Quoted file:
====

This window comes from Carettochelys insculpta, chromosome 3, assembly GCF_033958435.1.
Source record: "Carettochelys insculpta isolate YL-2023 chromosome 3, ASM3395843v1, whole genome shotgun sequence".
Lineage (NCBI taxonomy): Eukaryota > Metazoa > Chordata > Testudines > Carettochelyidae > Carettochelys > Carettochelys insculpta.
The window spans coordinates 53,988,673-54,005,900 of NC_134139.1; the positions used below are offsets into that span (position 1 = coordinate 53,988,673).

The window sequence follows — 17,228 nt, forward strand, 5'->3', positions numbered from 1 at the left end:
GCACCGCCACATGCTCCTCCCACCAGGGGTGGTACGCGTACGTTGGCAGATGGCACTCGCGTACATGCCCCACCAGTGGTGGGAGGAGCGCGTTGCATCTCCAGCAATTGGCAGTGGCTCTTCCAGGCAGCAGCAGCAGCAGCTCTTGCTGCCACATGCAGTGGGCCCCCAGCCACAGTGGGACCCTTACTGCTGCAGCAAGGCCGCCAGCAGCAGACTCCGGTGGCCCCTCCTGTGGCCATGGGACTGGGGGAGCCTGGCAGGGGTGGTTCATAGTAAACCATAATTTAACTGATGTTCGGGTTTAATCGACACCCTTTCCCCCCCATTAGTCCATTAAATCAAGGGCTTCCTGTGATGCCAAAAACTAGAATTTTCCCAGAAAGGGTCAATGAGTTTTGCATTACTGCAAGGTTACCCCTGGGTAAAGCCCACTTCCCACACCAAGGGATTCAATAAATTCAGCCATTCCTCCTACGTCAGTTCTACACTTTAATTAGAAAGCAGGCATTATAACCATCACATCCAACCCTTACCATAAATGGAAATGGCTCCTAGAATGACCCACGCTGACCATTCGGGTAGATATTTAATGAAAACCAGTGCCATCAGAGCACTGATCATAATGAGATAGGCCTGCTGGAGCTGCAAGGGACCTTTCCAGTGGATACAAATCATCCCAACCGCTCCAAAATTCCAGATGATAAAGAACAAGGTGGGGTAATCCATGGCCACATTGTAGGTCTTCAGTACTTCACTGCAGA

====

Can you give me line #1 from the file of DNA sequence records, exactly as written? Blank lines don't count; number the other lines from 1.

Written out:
This window comes from Carettochelys insculpta, chromosome 3, assembly GCF_033958435.1.